So GOP mouthpieces have been busy looking for a way to save face. Too bad they have only the tired old playbook of misreading legislation and making up ridiculous slippery slope arguments to rely on. Judging from the reaction of the Game Fair crowd, they have more work to do.
Gary Gross thinks he has Dayton dead to rights:
And so on and so forth. You know the drill - "slippery language," "vague description," etc. How are we supposed to know that some crazy liberal AG won't just declare all ammunition to be armor piercing and ban guns through the back door? But why listen to me spout on about it when Mitch Berg does it so much better?
I read the bill’s language. Suffice it to say that it’s frightening. Here’s the provision that likely got the NRA upset:
SEC. 5. ARMOR PIERCING AMMUNITION.
(iv) a projectile for a center-fire rifle, designed or marketed as having armor piercing capability, that the Attorney General determines, under section 926(d), to be more likely to penetrate body armor than standard ammunition of the same caliber.
That’s extremely slippery language. First off, it doesn’t say that the projectile would penetrate body armor. The threshold is met if it’s “more likely to penetrate body armor than standard ammunition of the same caliber.” Next, the “Attorney General determines, under section 926(d),” whether the projectile fits the vague description proposed in the legislation. Third, they’re talking about “a projectile for a center-fire rifle, designed or marketed as having armor piercing capability.” (emphasis in original)
But here's the thing, in both Gross' piece and Berg's attempt to pile on, they love to cite legislative language except for the section which mandates exactly how the Attorney General will determine which ammunition is armor piercing (that would be section 926(d)):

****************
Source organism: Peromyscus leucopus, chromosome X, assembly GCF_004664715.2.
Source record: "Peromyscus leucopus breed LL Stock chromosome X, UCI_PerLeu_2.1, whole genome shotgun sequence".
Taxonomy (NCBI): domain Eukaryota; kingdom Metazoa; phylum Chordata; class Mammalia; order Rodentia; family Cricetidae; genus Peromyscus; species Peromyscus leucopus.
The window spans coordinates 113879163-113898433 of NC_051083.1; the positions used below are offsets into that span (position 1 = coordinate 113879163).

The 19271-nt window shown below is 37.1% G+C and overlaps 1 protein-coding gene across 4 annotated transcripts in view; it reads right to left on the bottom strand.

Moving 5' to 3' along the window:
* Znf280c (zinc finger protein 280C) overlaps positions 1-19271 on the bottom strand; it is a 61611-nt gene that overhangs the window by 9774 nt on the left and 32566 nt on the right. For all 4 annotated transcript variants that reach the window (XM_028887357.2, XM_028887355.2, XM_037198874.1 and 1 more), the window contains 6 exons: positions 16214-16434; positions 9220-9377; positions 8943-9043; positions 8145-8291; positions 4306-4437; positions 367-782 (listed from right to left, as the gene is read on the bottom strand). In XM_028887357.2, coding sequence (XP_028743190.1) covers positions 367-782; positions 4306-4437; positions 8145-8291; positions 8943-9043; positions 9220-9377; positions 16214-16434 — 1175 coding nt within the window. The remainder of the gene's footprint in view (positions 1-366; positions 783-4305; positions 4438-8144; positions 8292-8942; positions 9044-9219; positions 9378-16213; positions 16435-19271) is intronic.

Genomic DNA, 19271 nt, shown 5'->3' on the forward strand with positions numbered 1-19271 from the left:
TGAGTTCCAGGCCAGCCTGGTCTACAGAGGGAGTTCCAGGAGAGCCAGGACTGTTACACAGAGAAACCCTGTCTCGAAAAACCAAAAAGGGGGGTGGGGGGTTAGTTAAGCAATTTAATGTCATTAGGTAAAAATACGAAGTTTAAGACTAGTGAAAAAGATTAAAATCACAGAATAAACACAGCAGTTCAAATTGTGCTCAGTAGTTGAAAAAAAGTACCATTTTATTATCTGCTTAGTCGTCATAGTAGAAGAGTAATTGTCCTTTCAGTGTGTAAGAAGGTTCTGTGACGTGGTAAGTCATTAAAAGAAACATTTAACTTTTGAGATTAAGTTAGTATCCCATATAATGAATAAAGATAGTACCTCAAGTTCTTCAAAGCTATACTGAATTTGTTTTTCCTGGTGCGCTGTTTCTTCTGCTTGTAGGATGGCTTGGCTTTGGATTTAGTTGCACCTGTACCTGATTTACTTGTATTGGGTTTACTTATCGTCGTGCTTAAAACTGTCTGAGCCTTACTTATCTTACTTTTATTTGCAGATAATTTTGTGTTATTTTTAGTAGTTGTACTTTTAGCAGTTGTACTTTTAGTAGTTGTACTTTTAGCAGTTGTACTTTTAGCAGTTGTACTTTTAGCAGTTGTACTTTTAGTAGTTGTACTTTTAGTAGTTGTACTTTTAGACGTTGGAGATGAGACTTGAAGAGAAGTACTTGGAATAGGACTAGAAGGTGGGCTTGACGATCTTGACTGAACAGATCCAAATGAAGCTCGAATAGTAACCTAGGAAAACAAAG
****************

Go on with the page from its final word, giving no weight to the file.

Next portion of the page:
So the “Cop Killer Bullet” bill – written by Ted Kennedy – would have given the Attorney General the power to determine, more or less by fiat, exactly what constituted a “cop-killer” bullet. . . . It also means that the Attorney General – or more likely his employees in the Bureau of Alcohol, Tobacco, Firearms and Explosives – could make sweeping rulings about ammunition availability and legality by whim and fiat, creating new classes of criminals at will with a stroke of the pen. (emphasis mine)
(b) DETERMINATION OF THE CAPABILITY OF PROJECTILES TO PENETRATE BODY ARMOR.--Section 926 of title 18, United States Code, is amended by adding at the end the following:Oh, you mean they'll actually have to do objective tests? And that these standards, like all regulatory determinations, will be subject to oversight from the courts? And you mean that this determination is made in comparison to "standard ammunition?" Oh, and you mean that not only does the ammo have to be actually armor piercing according to objective tests, it has to be also "designed and marketed as having armor piercing capability?" That's some "stroke of a pen."
``(d)(1) Not later than 1 year after the date of enactment of this subsection, the Attorney General shall promulgate standards for the uniform testing of projectiles against Body Armor Exemplar.
``(2) The standards promulgated under paragraph (1) shall take into account, among other factors, variations in performance that are related to the length of the barrel of the handgun or center-fire rifle from which the projectile is fired and the amount and kind of powder used to propel the projectile.
``(3) As used in paragraph (1), the term `Body Armor Exemplar' means body armor that the Attorney General determines meets minimum standards for the protection of law enforcement officers.''
And this amendment failed nearly 2 to 1?
The "scary gubmint" bureaucrat schtick is good work for the base, but if you want to see how it plays for regular folks who own guns, just go back and listen to the video again.
Follow me on Twitter @aaronklemz